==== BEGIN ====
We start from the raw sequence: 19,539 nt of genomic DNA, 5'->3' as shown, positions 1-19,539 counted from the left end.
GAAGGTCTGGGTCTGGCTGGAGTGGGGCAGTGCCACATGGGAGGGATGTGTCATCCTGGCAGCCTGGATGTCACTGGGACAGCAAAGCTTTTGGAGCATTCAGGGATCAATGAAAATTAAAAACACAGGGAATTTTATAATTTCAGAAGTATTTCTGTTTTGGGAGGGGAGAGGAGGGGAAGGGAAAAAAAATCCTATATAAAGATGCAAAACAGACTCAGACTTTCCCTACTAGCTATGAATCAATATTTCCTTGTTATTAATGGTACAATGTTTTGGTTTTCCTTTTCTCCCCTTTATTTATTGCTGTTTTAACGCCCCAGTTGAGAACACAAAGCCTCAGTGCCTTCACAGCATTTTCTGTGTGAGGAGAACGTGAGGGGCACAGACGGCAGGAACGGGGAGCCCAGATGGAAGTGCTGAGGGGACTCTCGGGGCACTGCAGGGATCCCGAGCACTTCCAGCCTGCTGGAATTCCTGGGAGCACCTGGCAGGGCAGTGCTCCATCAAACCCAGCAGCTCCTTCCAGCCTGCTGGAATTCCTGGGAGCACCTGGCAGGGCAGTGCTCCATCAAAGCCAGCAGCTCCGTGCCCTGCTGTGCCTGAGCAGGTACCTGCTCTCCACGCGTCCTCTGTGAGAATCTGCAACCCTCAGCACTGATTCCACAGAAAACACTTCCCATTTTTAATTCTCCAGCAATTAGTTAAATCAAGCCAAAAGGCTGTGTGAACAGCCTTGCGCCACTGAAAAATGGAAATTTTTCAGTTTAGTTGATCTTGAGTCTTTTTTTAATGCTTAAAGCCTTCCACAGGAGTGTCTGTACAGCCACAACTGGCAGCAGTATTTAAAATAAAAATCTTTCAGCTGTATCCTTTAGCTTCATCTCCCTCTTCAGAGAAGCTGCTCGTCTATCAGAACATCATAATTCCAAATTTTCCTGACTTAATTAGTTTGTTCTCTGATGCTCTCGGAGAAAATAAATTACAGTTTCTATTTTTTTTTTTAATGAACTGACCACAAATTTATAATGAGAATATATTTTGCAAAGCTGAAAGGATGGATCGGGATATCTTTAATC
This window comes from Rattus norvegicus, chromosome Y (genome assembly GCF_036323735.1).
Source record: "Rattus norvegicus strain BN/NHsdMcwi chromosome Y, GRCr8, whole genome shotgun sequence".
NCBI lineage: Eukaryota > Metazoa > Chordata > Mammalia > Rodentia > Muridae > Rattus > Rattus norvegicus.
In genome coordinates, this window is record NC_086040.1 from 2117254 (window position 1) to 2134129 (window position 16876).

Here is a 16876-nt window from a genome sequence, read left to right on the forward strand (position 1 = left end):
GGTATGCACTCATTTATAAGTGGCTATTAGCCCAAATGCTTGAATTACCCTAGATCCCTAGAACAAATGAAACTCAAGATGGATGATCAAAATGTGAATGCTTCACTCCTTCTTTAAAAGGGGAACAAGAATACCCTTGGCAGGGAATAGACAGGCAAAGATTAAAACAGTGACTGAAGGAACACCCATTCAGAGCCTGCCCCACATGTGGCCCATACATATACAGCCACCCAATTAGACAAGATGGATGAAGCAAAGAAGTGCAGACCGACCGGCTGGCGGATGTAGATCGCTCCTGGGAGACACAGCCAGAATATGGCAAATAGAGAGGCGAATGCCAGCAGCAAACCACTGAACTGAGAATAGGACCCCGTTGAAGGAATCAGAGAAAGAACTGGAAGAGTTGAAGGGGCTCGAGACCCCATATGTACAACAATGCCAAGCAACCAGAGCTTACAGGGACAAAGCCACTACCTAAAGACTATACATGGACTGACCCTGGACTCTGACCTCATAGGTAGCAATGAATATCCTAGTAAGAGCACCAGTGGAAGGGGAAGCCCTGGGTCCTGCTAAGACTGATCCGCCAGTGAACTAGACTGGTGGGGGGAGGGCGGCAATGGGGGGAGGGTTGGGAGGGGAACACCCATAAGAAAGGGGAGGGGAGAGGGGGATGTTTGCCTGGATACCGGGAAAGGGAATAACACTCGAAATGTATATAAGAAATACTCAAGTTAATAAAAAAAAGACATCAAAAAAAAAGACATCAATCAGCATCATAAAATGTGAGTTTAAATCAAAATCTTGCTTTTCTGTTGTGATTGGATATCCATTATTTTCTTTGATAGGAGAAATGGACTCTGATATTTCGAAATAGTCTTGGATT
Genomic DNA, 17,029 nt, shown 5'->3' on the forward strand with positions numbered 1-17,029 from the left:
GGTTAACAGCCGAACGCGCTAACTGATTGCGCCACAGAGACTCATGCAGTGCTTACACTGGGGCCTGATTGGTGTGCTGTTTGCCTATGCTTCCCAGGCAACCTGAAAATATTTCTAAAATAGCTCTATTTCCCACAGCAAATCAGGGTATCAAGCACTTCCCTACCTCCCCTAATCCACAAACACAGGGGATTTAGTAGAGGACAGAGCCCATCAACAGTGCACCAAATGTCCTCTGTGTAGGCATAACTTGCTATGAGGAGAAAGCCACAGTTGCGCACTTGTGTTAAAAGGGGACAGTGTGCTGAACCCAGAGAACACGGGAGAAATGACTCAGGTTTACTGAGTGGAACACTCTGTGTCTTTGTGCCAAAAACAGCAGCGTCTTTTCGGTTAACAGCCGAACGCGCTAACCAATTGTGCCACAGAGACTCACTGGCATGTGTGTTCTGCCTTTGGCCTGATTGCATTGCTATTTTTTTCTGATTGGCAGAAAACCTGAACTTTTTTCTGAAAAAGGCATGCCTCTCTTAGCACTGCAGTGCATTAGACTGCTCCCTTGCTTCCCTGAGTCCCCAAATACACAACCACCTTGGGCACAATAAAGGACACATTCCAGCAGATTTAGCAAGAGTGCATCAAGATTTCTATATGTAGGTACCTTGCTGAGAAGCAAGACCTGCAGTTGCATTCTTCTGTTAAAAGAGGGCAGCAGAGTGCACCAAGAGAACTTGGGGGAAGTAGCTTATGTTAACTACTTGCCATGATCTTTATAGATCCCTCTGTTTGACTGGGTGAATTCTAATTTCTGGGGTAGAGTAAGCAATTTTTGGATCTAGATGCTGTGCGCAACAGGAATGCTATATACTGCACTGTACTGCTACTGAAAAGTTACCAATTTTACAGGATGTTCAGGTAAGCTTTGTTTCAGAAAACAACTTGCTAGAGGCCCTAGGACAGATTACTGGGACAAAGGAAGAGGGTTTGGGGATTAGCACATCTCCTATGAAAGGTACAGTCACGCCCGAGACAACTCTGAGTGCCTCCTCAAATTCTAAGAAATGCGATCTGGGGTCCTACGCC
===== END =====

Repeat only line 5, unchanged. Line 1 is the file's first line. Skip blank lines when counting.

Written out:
NCBI lineage: Eukaryota > Metazoa > Chordata > Mammalia > Rodentia > Muridae > Rattus > Rattus norvegicus.